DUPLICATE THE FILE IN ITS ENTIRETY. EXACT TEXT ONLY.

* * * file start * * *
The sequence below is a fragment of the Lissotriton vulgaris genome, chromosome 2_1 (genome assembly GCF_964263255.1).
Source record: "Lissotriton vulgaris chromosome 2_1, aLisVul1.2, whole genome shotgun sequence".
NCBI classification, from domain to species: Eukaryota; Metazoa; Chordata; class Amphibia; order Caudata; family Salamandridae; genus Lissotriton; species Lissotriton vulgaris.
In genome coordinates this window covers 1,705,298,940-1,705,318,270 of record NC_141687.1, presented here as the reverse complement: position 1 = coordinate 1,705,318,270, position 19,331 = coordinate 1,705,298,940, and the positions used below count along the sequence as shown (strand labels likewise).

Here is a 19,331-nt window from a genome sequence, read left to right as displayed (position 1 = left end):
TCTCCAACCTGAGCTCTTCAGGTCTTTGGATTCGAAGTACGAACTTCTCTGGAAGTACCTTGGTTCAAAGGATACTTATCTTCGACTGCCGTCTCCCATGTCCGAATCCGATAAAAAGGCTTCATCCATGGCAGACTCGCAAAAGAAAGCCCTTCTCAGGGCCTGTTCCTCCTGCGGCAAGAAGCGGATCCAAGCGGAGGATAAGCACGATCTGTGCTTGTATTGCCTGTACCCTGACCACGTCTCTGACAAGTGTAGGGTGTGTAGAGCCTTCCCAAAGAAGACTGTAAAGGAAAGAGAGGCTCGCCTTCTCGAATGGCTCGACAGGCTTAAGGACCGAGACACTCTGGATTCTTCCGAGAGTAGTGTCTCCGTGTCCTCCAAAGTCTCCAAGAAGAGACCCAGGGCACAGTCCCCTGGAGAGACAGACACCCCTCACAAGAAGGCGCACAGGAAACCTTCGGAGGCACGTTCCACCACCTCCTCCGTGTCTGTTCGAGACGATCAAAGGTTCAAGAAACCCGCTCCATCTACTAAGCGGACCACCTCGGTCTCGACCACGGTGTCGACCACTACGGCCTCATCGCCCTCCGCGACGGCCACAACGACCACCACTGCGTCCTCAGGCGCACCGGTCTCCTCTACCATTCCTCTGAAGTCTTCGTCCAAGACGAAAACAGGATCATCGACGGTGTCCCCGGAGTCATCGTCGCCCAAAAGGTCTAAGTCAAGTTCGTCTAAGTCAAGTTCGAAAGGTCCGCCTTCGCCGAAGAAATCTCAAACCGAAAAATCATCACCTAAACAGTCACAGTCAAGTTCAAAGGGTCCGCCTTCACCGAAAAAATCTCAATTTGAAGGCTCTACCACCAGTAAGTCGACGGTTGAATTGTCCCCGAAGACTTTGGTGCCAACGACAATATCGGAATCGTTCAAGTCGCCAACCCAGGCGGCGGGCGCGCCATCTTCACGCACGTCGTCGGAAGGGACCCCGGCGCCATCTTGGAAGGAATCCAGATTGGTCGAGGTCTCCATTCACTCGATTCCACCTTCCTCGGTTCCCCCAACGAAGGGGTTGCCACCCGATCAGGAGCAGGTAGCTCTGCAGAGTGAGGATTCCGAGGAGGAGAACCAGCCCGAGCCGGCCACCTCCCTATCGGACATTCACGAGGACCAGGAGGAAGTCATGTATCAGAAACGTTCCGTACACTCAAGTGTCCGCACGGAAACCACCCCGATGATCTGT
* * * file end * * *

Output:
The sequence below is a fragment of the Lissotriton vulgaris genome, chromosome 2_1 (genome assembly GCF_964263255.1).
Source record: "Lissotriton vulgaris chromosome 2_1, aLisVul1.2, whole genome shotgun sequence".
NCBI classification, from domain to species: Eukaryota; Metazoa; Chordata; class Amphibia; order Caudata; family Salamandridae; genus Lissotriton; species Lissotriton vulgaris.
In genome coordinates this window covers 1,705,298,940-1,705,318,270 of record NC_141687.1, presented here as the reverse complement: position 1 = coordinate 1,705,318,270, position 19,331 = coordinate 1,705,298,940, and the positions used below count along the sequence as shown (strand labels likewise).

Here is a 19,331-nt window from a genome sequence, read left to right as displayed (position 1 = left end):
TCTCCAACCTGAGCTCTTCAGGTCTTTGGATTCGAAGTACGAACTTCTCTGGAAGTACCTTGGTTCAAAGGATACTTATCTTCGACTGCCGTCTCCCATGTCCGAATCCGATAAAAAGGCTTCATCCATGGCAGACTCGCAAAAGAAAGCCCTTCTCAGGGCCTGTTCCTCCTGCGGCAAGAAGCGGATCCAAGCGGAGGATAAGCACGATCTGTGCTTGTATTGCCTGTACCCTGACCACGTCTCTGACAAGTGTAGGGTGTGTAGAGCCTTCCCAAAGAAGACTGTAAAGGAAAGAGAGGCTCGCCTTCTCGAATGGCTCGACAGGCTTAAGGACCGAGACACTCTGGATTCTTCCGAGAGTAGTGTCTCCGTGTCCTCCAAAGTCTCCAAGAAGAGACCCAGGGCACAGTCCCCTGGAGAGACAGACACCCCTCACAAGAAGGCGCACAGGAAACCTTCGGAGGCACGTTCCACCACCTCCTCCGTGTCTGTTCGAGACGATCAAAGGTTCAAGAAACCCGCTCCATCTACTAAGCGGACCACCTCGGTCTCGACCACGGTGTCGACCACTACGGCCTCATCGCCCTCCGCGACGGCCACAACGACCACCACTGCGTCCTCAGGCGCACCGGTCTCCTCTACCATTCCTCTGAAGTCTTCGTCCAAGACGAAAACAGGATCATCGACGGTGTCCCCGGAGTCATCGTCGCCCAAAAGGTCTAAGTCAAGTTCGTCTAAGTCAAGTTCGAAAGGTCCGCCTTCGCCGAAGAAATCTCAAACCGAAAAATCATCACCTAAACAGTCACAGTCAAGTTCAAAGGGTCCGCCTTCACCGAAAAAATCTCAATTTGAAGGCTCTACCACCAGTAAGTCGACGGTTGAATTGTCCCCGAAGACTTTGGTGCCAACGACAATATCGGAATCGTTCAAGTCGCCAACCCAGGCGGCGGGCGCGCCATCTTCACGCACGTCGTCGGAAGGGACCCCGGCGCCATCTTGGAAGGAATCCAGATTGGTCGAGGTCTCCATTCACTCGATTCCACCTTCCTCGGTTCCCCCAACGAAGGGGTTGCCACCCGATCAGGAGCAGGTAGCTCTGCAGAGTGAGGATTCCGAGGAGGAGAACCAGCCCGAGCCGGCCACCTCCCTATCGGACATTCACGAGGACCAGGAGGAAGTCATGTATCAGAAACGTTCCGTACACTCAAGTGTCCGCACGGAAACCACCCCGATGATCTGT